Family & Companions
A handsome, athletic performer who played numerous supporting roles in the 1940s and came to prominence as the title character of Luis Bunuel's "Nazarin" (1958), Francisco Rabal appeared in nearly 200 international films, by directors including Michelangelo Antonioni, Jacques Rivette, Arne Mattsson and Pedro Almodovar, making him one of Spain's most popular and prolific actors. He made his American feature debut in 1977, in William Friedkin's "Sorcerer," and won a Best Actor award at Cannes for his role in Mario Camus' "The Holy Innocents" (1984). Rabal had perhaps the role of a lifetime when Carlos Saura tapped him to portray the aging artist in his "Goya in Bordeaux" (2000). Rabal also wrote and directed several short films. He was the father of director Benito Rabal and the grandfather of actor Liberto Rabal.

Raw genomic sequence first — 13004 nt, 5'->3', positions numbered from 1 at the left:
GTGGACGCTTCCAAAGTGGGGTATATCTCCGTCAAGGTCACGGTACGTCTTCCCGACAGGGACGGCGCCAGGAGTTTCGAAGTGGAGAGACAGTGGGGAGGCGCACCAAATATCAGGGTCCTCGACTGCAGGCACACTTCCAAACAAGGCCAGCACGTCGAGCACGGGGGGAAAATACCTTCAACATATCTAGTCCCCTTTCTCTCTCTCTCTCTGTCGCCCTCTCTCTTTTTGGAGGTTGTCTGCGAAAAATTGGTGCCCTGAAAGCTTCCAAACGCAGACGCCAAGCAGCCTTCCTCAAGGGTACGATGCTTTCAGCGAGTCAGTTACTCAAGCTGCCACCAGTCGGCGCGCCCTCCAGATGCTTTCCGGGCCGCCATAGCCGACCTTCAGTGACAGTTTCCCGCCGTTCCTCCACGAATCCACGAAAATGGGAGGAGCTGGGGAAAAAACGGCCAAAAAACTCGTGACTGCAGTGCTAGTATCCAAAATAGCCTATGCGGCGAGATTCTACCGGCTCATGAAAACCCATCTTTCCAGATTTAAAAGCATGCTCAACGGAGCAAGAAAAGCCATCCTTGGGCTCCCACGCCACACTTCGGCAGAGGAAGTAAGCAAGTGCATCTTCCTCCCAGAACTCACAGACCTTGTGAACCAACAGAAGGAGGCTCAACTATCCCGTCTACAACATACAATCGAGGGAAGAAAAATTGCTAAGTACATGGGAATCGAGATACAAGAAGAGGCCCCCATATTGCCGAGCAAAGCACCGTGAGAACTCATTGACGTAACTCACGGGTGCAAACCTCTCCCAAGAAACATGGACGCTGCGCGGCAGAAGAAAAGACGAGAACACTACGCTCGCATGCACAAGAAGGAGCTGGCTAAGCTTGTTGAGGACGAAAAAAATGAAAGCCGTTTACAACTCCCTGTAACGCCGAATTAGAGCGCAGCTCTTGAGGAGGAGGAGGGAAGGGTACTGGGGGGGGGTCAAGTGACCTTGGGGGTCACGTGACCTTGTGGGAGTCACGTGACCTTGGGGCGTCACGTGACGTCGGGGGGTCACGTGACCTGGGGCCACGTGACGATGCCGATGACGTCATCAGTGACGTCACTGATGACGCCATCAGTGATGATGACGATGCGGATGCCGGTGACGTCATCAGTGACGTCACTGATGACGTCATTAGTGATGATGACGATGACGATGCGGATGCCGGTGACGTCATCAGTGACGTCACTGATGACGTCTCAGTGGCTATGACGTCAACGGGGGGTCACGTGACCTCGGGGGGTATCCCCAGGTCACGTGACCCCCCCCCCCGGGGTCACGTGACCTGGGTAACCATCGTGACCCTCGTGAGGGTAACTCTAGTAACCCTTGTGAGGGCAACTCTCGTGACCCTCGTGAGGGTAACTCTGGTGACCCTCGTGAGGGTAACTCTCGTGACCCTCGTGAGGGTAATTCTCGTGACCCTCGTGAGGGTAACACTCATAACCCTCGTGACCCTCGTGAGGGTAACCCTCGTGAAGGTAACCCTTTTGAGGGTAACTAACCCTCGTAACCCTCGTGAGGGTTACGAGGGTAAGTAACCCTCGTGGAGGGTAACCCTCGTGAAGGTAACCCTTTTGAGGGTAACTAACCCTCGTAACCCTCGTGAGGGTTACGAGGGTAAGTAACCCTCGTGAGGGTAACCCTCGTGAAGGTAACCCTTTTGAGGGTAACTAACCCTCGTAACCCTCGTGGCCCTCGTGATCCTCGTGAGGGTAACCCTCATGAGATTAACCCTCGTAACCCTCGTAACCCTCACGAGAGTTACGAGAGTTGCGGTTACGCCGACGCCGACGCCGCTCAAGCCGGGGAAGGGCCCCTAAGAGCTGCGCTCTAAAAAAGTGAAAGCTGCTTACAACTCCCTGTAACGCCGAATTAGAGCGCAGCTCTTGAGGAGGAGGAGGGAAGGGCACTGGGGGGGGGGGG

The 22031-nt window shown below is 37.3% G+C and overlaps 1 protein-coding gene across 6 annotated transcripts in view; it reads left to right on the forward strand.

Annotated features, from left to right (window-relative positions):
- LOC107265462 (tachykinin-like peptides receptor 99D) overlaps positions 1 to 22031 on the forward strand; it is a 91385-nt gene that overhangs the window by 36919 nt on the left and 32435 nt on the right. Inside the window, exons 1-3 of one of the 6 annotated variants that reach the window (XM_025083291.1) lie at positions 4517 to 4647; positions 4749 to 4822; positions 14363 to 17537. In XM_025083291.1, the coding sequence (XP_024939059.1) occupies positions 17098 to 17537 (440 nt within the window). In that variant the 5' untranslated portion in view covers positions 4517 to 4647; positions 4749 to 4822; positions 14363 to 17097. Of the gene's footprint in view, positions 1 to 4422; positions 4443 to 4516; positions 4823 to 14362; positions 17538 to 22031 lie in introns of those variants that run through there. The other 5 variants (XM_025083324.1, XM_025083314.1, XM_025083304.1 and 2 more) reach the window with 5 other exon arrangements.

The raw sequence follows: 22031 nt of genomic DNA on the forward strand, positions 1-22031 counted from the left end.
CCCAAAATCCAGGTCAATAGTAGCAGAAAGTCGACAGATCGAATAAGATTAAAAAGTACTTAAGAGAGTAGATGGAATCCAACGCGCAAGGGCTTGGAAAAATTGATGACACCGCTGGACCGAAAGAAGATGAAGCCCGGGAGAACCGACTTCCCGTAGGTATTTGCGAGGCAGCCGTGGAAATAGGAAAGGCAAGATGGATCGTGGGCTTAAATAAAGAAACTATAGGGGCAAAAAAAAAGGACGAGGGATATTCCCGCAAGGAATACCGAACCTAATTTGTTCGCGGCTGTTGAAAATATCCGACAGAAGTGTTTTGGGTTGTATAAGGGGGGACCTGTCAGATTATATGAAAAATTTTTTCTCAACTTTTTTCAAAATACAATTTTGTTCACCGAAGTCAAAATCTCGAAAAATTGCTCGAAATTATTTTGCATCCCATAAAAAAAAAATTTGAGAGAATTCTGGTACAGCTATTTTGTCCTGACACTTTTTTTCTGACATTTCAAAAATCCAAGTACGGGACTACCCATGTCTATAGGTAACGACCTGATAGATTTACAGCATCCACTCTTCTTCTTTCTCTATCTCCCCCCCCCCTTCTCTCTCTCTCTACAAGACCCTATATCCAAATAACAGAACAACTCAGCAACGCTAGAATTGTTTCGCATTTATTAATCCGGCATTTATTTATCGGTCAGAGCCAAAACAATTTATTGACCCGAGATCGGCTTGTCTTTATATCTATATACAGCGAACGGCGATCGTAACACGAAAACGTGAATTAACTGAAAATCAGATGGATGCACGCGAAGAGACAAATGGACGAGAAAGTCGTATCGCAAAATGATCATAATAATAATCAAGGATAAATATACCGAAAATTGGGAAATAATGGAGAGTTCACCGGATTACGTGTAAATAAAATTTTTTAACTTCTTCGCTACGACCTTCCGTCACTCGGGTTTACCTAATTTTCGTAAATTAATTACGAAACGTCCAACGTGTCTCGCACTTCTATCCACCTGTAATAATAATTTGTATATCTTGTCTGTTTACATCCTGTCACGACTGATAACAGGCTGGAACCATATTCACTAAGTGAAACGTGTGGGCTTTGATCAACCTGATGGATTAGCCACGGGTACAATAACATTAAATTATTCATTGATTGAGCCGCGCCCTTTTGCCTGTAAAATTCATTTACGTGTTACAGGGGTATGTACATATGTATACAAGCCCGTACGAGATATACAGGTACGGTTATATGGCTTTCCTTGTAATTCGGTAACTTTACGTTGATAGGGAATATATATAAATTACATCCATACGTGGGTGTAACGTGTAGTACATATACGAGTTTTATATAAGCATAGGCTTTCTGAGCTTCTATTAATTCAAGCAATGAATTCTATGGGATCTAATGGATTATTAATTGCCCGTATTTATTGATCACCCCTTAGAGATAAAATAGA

Cast (Feature Film)
Misc. Crew (Feature Film)
Began making uncredited appearances in films
Had lead role in "Don Quixote"
First significant film role in "Luna de Sangre"
Appeared in "The Wide Blue Road"
Began collaboration with Luis Bunuel with title role in "Nazarin"
Acted in Bunuel's "Viridiana"
Appeared in Michaelangelo Antonioni's "The Eclipse"
Co-starred in Jacques Rivette's "La Religieuse/Suzanne Simonin, la Reliieuse de Denis Diderot" and in Claude Chabrol's "Marie-Chantal Contre le Docteur Kha"
Played opposite Catherine Denueve in Bunuel's "Belle de Jour"
Starred in Vittorio Cottafavi's TV series "Christopher Columbus"
Had title role in "El 'Che' Guevara"
Acted in "Goya"
Appeared in first American feature, "Sorcerer"
Directed by Carlos Saura in "Los Zancos"
Earned Best Actor prize at Cannes for "The Holy Innocents"
Appeared in Gregory Nava's "A Time of Destiny"
Was featured in Pedro Almodovar's "Tie Me Up! Tie Me Down!"
Co-starred in "Talk of Angels"
Had role of a lifetime as the aged painter in "Goya in Bordeaux", directed by Saura